Plectranthus scutellarioides (syn. Coleus blumei) | ‘Coleus’, ‘Flame Nettle’ | Rooted plant
This wonderful Plectranthus scutellarioides is a vibrantly-coloured, bushy flowering plant of the Lamiaceae family. Informally known as ‘Coleus’, ‘Flame Nettle’ and ‘Painted Nettle’, it’s an incredibly beautiful plant which is native to Australia, Burma, China, India, Indonesia, Laos, Malaysia, Sri Lanka, Thailand and Vietnam, where it prefers an altitude of between 100 and 1,600 metres. Reflecting the popularity of the species as an ornamental, it possesses a huge number of synonyms, of which the most common include Coleus blumei and Solenostemon scutellarioides. Other synonyms locate the species variously within the Calchas, Germanea, Majana, Ocimum and Perilla.
Reaching up to one metre in diameter once mature, scutellarioides is an upright, branching perennial which, like Salvia divinorum (with which it is traditionally cultivated in Mexico), usually produces four-sided, square-ish stems, becoming woodier at the base as they mature. This species is widely grown both commercially and for pleasure for its exquisitely decorative, truly psychedelic variegated leaves, which grow to roughly ten centimetres long by six centimetres or so across.
Ovate to spear-shaped, slightly hairy and very variable in colour and margin, this lush foliage never ceases to amaze – and was the reason this was the first species we ever propagated from cuttings, when we were very young! This variegation has become further pronounced through the various cultivars developed by man and may feature a literal rainbow of colours, including blue, burgundy, cream, green, maroon, orange, pink, purple, red, yellow, white and more! Patterning varies from almost perfectly symmetrical to utterly random, earning several Plectranthus scutellarioides cultivars the British Royal Horticultural Society’s Award of Garden Merit. Small blue-green-purple, stemmed flowers appear between early summer and late autumn, reaching up to several centimetres in length and followed by tiny (roughly one millimetre in diameter) black fruits.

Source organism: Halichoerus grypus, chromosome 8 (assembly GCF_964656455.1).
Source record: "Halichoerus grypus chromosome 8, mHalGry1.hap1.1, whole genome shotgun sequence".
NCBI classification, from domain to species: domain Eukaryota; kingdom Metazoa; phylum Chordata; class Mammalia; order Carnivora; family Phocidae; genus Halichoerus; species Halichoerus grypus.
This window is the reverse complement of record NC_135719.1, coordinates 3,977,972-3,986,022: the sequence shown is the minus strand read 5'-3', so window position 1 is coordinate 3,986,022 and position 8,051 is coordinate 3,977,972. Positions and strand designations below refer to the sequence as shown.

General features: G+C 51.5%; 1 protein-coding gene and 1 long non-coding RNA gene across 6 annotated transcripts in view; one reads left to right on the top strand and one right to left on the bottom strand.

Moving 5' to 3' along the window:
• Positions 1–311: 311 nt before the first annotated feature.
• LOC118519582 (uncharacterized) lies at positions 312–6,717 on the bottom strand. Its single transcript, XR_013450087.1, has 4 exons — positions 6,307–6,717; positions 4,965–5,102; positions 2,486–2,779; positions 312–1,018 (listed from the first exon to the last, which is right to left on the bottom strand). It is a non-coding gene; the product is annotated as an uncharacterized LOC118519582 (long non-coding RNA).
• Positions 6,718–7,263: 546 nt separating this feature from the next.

The species is hardy to USDA Hardiness Zones 10-11, but can be grown easily from Zone 7, as long as temperatures don’t fall below 10°C (50°F). Plant in moist but well-drained, mildly acidic to mildly alkaline soil in full sun to partial shade. While it is possible to grow ‘Coleus’ from seed or cuttings, we prefer the latter, both for ease of striking roots and for retaining ‘true’ cultivar genetics. Root the cuttings in water – we’ve a guide in our Info section if you’re unfamiliar with the whole process. As this plant will start to die subsequent to flowering, pinch out any that you notice starting to form. The overall appearance of the plant benefits from regular pinching of the growing tips too, keeping it nice and bushy rather than allowing it to grow stragglier. Fertilise with a standard fertiliser every three months or so for best results.
It should be noted that different ‘Coleus’ varieties will contain varying quantities of essential oils in the leaves, which can cause skin irritation and – if ingested in large amounts – diarrhoea and vomiting. We’ve never come across this ourselves, however!
Grown from our mother plants in sunny Spain and the UK!